One of the most explosive of the Nevada silver boomtowns, Austin was the second-largest city in Nevada in the 1880s but now boasts a population of less than 200. In its heyday, this town 250 mi/400 km northwest of Las Vegas was home to several hundred mining companies (including the Methodist Mining Company, run by the local church).
As you drive through town, look for the International Cafe (formerly home to the Sazarac Lying Club, famous for the tall tales it created) and Stokes Castle (a rich man's bizarre folly—it's supposed to look like a Roman battlement).
Another landmark is the Gridley Store, whose owner helped originate the Sanitary Fund Flour Sack. After losing a bet in 1864, he had to carry a sack of flour down Main Street. The sack was then auctioned—many times over and all across the country—eventually raising US$275,000 for charity.
South of Austin is the Berlin-Ichthyosaur State Park, an unusual combination of ancient and more recent history. On one hand, the park preserves significant fossil finds, especially of gigantic ichthyosaurs—whale-sized marine reptiles that inhabited Nevada when it was covered with water more than 200 million years ago. The fossils, which have been named Nevada's state fossil, are now displayed in an enclosed building.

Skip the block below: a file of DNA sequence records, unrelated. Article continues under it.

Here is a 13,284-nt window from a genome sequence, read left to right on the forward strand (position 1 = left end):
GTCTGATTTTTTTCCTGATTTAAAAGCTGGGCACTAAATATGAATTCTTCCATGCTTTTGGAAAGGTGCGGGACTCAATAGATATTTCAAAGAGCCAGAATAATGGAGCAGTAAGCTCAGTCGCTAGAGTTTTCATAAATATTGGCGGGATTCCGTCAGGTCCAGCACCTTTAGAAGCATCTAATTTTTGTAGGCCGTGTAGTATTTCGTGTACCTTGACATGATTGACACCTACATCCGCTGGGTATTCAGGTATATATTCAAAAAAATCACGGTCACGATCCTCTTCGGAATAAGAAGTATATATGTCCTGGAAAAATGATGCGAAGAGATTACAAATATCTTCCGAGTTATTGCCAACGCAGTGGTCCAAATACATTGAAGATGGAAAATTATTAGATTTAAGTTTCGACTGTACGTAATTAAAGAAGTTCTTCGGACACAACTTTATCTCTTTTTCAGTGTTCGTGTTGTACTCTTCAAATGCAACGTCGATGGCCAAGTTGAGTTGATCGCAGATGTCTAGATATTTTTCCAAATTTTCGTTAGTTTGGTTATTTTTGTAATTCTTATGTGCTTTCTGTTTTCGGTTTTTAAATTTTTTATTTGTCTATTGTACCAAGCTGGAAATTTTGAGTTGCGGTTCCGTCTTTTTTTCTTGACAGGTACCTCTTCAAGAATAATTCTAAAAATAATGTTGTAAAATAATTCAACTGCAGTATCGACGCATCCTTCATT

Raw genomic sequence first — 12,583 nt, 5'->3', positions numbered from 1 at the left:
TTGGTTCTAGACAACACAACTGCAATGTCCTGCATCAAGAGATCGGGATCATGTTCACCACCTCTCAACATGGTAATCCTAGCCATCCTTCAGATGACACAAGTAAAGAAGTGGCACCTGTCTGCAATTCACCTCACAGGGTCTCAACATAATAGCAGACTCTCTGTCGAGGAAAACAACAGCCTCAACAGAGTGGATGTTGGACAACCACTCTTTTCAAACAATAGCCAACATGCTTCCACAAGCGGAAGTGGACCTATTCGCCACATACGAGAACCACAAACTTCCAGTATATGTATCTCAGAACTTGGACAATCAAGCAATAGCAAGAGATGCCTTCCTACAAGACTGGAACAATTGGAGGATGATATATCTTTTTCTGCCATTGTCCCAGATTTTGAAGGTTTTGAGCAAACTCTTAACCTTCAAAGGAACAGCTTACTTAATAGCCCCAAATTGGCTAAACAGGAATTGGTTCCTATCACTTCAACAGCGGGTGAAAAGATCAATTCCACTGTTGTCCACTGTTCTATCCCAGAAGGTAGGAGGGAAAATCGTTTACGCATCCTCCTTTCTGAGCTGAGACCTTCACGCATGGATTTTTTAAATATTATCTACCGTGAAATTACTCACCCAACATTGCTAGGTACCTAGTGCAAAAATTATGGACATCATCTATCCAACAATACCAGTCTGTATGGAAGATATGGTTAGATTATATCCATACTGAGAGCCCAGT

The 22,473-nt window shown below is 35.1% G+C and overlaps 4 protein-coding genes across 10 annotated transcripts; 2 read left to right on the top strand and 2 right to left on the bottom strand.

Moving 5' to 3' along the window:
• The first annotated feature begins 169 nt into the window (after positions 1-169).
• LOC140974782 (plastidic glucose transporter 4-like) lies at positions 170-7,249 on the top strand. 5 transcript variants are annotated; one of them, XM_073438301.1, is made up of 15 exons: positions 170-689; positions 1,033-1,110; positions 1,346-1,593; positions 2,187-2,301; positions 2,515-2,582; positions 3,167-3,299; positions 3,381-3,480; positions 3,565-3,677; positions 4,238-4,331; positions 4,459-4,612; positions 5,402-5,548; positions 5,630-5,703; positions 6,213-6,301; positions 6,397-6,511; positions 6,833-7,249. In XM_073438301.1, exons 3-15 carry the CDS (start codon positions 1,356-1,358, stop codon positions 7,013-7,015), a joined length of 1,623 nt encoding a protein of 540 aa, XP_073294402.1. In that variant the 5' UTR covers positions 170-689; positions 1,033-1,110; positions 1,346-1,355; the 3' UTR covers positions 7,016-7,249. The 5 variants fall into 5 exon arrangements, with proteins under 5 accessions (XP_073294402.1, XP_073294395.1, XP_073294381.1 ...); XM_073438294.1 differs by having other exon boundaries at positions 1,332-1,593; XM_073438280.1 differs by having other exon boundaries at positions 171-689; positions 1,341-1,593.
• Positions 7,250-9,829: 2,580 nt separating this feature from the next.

On the other hand, the park is home to Berlin, a tumble-down mining village that's perfectly deserted and spooky—one of Nevada's must-see ghost towns. The ranger-led tours of the park are essential: They will help you experience both aspects of this out-of-the-way window to the past. The 1,153-acre/467-hectare park has hiking trails and campgrounds. http://parks.nv.gov/parks/berlin-ichthyosaur.
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